We have just seen an invalidation of the breakout as silver moved visibly back below the 2013 low. We wrote about silver’s “ability” to “break out” before declining once again multiple times in the past so those who have been following our analysis for some time should not be surprised by this invalidation. The implications are bearish.
There was no breakout in gold stocks, which was one of the factors that made us doubt the breakout in silver.
In the previous alerts we wrote the following:
The 3 important resistance levels intersect close to the 210 level: the 61.8% Fibonacci retracement, the 50-week moving average, and – most importantly – the declining long-term resistance line. If gold stocks manage to break and confirm the breakout above this level, it might serve as a confirmation that another major upswing is underway. For now, the current rally looks similar to the corrections that we saw in July 2013, in late-2013 to early-2014, and in June 2014.
This resistance (combination of resistances) was reached (…). The HUI Index is either about to break out or about to decline once again. Since there has been no breakout so far, the odds are that it will decline once again.
We already saw a decline yesterday (which was more visible than the one seen in gold), so we have a small indication that we’ll see another decline shortly. To be honest, that’s not a strong indication. Since gold stocks reached a strong resistance after a visible rally, then a pullback is to be expected and is not necessarily a sign of big weakness. It is more bearish than not, though.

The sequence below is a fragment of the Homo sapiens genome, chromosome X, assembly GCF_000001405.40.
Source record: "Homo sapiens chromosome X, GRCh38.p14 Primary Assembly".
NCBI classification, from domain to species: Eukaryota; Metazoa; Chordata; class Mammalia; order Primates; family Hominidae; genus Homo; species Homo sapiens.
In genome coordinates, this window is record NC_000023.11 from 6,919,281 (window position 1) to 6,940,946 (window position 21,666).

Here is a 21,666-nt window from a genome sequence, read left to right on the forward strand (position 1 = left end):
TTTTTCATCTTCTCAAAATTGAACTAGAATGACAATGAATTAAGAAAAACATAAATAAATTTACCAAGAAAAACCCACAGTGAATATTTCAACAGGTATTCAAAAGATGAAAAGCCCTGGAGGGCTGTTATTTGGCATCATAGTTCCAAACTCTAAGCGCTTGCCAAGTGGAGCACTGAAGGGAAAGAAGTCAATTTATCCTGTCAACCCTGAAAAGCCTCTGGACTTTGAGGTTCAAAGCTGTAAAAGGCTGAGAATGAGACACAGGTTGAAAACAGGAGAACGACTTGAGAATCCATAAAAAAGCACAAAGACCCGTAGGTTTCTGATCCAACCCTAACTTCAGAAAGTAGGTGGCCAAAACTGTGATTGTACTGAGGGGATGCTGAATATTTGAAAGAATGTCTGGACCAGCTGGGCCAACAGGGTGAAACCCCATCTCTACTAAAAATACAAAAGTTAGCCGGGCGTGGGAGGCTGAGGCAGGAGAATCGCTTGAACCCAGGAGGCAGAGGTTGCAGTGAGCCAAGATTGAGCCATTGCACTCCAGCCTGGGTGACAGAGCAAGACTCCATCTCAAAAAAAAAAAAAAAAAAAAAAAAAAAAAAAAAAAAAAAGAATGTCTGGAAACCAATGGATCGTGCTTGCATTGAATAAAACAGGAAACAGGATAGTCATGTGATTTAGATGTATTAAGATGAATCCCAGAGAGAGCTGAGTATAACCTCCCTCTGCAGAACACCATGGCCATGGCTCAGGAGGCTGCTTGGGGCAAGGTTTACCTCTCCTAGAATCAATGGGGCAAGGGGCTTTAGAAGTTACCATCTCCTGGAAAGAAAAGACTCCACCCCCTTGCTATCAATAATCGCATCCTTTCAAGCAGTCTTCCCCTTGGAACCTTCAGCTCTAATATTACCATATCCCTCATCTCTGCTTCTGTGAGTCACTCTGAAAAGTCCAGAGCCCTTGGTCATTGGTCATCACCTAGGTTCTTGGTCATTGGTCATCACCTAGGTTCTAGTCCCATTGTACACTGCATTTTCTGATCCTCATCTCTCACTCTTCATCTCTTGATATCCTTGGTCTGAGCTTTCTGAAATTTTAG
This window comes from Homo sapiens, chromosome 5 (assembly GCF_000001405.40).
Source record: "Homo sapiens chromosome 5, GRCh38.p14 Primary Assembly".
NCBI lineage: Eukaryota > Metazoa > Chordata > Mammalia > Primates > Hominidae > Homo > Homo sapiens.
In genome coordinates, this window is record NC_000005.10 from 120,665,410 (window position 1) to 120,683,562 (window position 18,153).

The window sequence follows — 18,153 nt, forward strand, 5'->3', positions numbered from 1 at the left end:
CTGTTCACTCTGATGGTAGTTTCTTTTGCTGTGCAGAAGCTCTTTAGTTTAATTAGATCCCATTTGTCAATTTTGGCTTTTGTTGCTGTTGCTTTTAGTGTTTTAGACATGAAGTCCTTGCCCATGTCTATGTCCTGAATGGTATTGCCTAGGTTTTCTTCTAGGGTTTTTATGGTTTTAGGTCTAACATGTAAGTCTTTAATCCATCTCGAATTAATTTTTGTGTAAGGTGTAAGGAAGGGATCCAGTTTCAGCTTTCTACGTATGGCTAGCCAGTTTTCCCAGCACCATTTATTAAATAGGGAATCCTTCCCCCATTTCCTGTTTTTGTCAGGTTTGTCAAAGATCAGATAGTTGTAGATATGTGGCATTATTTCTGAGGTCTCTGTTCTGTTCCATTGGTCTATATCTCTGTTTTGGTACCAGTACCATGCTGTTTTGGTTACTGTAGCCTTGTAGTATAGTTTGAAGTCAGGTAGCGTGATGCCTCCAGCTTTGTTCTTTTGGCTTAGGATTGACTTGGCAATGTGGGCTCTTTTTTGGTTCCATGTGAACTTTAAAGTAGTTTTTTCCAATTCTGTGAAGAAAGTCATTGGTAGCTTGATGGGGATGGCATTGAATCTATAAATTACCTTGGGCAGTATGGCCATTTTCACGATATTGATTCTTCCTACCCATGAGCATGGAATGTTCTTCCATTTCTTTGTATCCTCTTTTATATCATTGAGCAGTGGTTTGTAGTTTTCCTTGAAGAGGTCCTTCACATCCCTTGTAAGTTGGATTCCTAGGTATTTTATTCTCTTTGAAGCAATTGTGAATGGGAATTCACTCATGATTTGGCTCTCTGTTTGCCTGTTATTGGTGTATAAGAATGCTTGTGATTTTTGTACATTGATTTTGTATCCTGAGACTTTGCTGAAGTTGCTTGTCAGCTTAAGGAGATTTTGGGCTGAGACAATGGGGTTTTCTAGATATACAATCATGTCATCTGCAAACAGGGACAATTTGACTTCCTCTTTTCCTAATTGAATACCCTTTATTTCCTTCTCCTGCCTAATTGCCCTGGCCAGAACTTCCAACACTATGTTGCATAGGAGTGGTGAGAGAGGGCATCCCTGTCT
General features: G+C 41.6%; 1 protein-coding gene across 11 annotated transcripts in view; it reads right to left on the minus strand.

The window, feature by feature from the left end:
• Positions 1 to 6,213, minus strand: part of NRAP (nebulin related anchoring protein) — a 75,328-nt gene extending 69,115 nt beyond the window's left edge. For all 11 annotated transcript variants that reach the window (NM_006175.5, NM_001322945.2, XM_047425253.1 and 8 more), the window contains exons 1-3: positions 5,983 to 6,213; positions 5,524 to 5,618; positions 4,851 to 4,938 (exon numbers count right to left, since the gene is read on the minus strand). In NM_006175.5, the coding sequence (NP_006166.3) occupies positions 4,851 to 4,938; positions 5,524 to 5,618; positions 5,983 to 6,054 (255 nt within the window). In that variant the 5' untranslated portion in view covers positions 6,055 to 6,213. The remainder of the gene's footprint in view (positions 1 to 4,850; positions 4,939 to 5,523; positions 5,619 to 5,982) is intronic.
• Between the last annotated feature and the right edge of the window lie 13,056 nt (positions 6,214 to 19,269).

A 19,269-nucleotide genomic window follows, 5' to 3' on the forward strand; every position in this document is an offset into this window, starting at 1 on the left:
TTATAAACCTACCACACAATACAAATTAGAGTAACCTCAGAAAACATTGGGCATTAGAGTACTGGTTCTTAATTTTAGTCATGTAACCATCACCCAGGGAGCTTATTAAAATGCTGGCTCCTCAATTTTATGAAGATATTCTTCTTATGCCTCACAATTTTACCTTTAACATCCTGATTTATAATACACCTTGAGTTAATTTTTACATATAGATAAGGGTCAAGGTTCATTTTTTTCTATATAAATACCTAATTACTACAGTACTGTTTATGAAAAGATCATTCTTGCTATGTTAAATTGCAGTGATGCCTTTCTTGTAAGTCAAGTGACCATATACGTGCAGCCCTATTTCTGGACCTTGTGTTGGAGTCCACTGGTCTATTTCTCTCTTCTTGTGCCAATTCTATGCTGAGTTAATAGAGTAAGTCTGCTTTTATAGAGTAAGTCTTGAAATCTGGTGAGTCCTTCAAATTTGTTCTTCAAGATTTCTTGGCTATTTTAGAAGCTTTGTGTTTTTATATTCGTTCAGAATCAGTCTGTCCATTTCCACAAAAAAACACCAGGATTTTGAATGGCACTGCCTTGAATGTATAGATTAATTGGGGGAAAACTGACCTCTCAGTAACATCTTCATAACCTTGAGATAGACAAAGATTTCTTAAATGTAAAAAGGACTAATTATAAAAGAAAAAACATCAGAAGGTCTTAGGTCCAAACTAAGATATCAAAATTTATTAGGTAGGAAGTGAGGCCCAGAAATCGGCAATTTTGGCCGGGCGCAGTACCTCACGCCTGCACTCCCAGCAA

Yesterday, gold stocks had a good reason to rally (Euro-QE announcement) but they didn’t – they declined. Consequently, it seems that the decline was indeed indicating weakness in the precious metals market.
As soon as the HUI Index moves back below its 2013 low and this move is confirmed, it will make further – significant – declines much more likely.
The HUI to gold ratio has already closed back below its 2013 low, so the bearish indications are present.
Summing up, based on the announcement of the QE program in the Eurozone, the situation in the precious metals market improved for the medium and long term, but based on the gold’s, silver’s and – most importantly – mining stocks’ reaction, the outlook deteriorated for the short term. Today’s bearish action in the precious metals confirms the above.
It seems that keeping the short positions in the precious metals is justified from the risk/reward perspective at this time as the profits on them are likely (in our opinion) to become even bigger. The trade is risky, so we are still using a limited amount of capital. We will likely increase it if we see additional bearish confirmations in the coming days.
We will be re-evaluating these positions on a daily basis. As always, we’ll keep our subscribers updated should our views on the market change. We will continue to send them our Gold & Silver Trading Alerts on each trading day and we will send additional ones whenever appropriate. If you’d like to receive them, please subscribe today or sign up for our free mailing list today.
Trading capital (our opinion): Short positions (half) in gold, silver and mining stocks with the following stop-loss orders and initial (!) target prices:
Gold: initial target level: $1,245; stop-loss: $1,318, initial target level for the DGLD ETN: $64.60 ; stop loss for the DGLD ETN $55.00
Silver: initial target level: $16.73 ; stop-loss: $18.63, initial target level for the DSLV ETN: $55.63 ; stop loss for DSLV ETN $41.94
Mining stocks (price levels for the GDX ETN): initial target level: $20.40 ; stop-loss: $24.23, initial target level for the DUST ETN: $15.55 ; stop loss for the DUST ETN $9.28
In case one wants to bet on lower junior mining stocks’ prices, here are the stop-loss details and initial target prices:
GDXJ: initial target level: $25.43 ; stop-loss: $32.17
JDST: initial target level: $10.50 ; stop-loss: $5.19
Long-term capital (our opinion): Half positions in gold, half positions in silver, half position in platinum and half position in mining stocks.
Insurance capital (our opinion): Full position